Blockchain 1.0 – How Bitcoin works

Blockchain revolution is broken down into three categories: Blockchain 1.0, 2.0, and 3.0.

  • Blockchain 1.0 is currency, the deployment of cryptocurrencies in applications related to cash, such as money transfer, remittance, and digital payment systems.
  • Blockchain 2.0 Contracted, the entire slate of economic, market, and financial applications using the blockchain that are more extensive than simple cash transactions: stocks, bonds, futures, loans, mortgages, titles, smart property, and smart contracts.
  • Blockchain 3.0 is blockchain applications beyond currency, finance, and markets—particularly in the areas of government, health, science, literacy, culture, and art.



  • Bitcoin is digital cash. It is a digital currency and online payment system in which encryption techniques are used to regulate the generation of units of currency and verify the transfer of funds, operating independently of a central bank.
  • Bitcoin is pseudonymous (not anonymous) in the sense that public key addresses (27–32 alphanumeric character strings; similar in function to an email address) are used to send and receive Bitcoins and record transactions, as opposed to personally identifying information.
  • Bitcoins are created as a reward for computational processing work, known as mining, in which users offer their computing power to verify and record payments into the public ledger. Individuals or companies engage in mining in exchange for transaction fees and newly created Bitcoins. Besides mining, Bitcoins can, like any currency, be obtained in exchange for fiat money, products, and services. Users can send and receive Bitcoins electronically for an optional transaction fee using wallet software on a personal computer, mobile device, or web application
  • Bitcoin: A Peer-to-Peer Electronic Cash System

Bitcoin Landscape


How Bitcoin Works

Suppose Alice wants to buy a coffee in Bob’s café, and her friend Bob wants to send money to bob’s café who accepts money into Bitcoin

The payment requests QR code

encodes the following URL, defined in BIP0021:

  • bitcoin:1GdK9UzpHBzqzX2A9JFP3Di4weBwqgmoQA?
  • amount=0.015&
  • label=Bob%27s%20Cafe&
  • message=Purchase%20at%20Bob%27s%20Cafe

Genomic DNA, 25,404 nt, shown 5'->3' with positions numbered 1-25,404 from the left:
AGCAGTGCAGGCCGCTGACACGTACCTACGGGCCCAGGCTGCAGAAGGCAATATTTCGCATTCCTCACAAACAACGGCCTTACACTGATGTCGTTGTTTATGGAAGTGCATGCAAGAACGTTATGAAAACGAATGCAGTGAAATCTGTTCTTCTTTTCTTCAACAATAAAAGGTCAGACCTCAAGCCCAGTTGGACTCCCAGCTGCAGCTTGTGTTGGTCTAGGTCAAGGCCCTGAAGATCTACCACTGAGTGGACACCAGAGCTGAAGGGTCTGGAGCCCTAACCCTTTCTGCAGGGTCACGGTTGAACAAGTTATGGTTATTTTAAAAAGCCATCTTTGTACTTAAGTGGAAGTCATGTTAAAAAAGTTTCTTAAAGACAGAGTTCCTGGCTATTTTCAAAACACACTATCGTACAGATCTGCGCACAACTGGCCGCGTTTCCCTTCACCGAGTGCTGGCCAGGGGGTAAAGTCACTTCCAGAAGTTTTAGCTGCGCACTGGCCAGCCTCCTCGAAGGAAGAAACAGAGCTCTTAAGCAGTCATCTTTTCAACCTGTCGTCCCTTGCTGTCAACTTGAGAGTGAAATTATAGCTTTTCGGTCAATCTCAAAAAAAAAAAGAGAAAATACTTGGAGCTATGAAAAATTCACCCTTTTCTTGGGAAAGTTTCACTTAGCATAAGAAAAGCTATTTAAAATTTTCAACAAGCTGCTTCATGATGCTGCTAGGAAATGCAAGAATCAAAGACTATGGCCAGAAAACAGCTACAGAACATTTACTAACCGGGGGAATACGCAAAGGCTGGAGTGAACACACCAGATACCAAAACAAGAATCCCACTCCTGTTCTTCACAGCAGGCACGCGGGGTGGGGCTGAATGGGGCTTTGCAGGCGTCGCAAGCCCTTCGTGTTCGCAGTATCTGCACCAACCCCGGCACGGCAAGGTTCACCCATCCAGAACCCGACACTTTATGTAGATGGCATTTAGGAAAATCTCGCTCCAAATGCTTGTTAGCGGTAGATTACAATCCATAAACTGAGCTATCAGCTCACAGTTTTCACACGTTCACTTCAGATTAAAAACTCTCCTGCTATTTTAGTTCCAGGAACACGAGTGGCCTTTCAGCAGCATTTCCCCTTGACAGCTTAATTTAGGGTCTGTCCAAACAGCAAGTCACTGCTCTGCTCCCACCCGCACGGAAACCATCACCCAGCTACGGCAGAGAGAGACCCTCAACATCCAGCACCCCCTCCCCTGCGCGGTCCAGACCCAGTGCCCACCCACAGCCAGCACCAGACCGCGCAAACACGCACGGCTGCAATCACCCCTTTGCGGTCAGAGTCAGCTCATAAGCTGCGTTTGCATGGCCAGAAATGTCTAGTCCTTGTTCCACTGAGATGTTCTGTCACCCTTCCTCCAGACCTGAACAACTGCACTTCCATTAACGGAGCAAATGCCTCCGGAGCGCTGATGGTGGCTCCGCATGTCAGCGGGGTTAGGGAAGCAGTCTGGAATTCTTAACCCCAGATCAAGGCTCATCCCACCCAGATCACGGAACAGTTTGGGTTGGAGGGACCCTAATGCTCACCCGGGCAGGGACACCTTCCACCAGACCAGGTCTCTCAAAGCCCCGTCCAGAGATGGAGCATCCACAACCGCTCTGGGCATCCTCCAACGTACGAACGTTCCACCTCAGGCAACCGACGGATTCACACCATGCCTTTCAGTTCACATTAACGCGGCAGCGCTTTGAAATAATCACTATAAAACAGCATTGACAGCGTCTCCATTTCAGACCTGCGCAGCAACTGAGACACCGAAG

• The bitcoin network can transact in fractional values, e.g., from millibitcoins (1/1000th of a bitcoin) down to 1/100,000,000th of a bitcoin, which is known as a Satoshi,
  • In simple terms, a transaction tells the network that the owner of some bitcoins has authorized the transfer of some of those bitcoins to another owner. The new owner can now spend these bitcoins by creating another transaction that allows to transfer to another owner, and so on, in a chain of ownership.

Bitcoin Transactions

Transactions move value from transaction inputs to transaction outputs.An input is where the coin value is coming from, usually a previous transaction’s output. A transaction output assigns a new owner to the value by associating it with a key. The  destination key is called an encumbrance.

Constructing a Bitcoin Transaction 

  • Step 1 – Alice’s wallet application contains all the logic for selecting appropriate inputs and outputs to build a transaction to Alice’s specification, Alice only needs to specify a destination and an amount and the rest happens in the wallet application without her seeing the details
  • Step 2 –If the wallet application does not maintain a copy of unspent transaction outputs, it can query the bitcoin network to retrieve this information, using a variety of APIs available by different providers or by asking a full-index node using the bitcoin JSON RPC APIPictur2e1.png 
  • Getting the Bitcoin Wallet balance in sync with the network.
    • Step 3 – With this information, Alice’s wallet application can construct a transaction to transfer that value to new owner addresses.


  • Creating the output
    • Step 4 – In simpler terms, Alice’s transaction output will contain a script that says something like, “This output is payable to whoever can present a signature from the key corresponding to Bob’s public address.”


  • Getting the balances back in Alice wallet
    • Step 5 – This transaction will also include a second output, because Alice’s funds are in the form of a 0.10 BTC output, too much money for the 0.015 BTC cup of coffee. Alice will need 0.085 BTC in change. Alice’s change payment is created by Alice’s wallet in the very same transaction as the payment to Bob


  • Adding the transaction fees
    • Step 6 for the transaction to be processed by the network in a timely fashion, Alice’s wallet application will add a small fee. Alice creates only 0.0845 as the second output, there will be 0.0005 BTC left over. The resulting difference is the transaction fee that is collected by the miner as a fee for including the transaction in a block and putting it on the blockchain ledger


Adding the Transaction to the Ledger

  • The transaction created by Alice’s wallet application is 258 bytes long and contains everything necessary to confirm ownership of the funds and assign new owners. Now, the transaction must be transmitted to the bitcoin network where it will become part of the distributed ledger (the blockchain).
  • If Bob’s bitcoin wallet application is directly connected to Alice’s wallet application, Bob’s wallet application might be the first node to receive the transaction. However, even if Alice’s wallet sends the transaction through other nodes, it will reach Bob’s wallet within a few seconds. Bob’s wallet will immediately identify Alice’s transaction as an incoming payment because it contains outputs redeemable by Bob’s keys. Bob’s wallet application can also independently verify that the transaction is well formed, uses previously unspent inputs, and contains sufficient transaction fees to be included in the next block.


Reference – Minimum Viable Blockchain


Abhinav Gupta

Next Topic – Bitcoin Mining for Dummies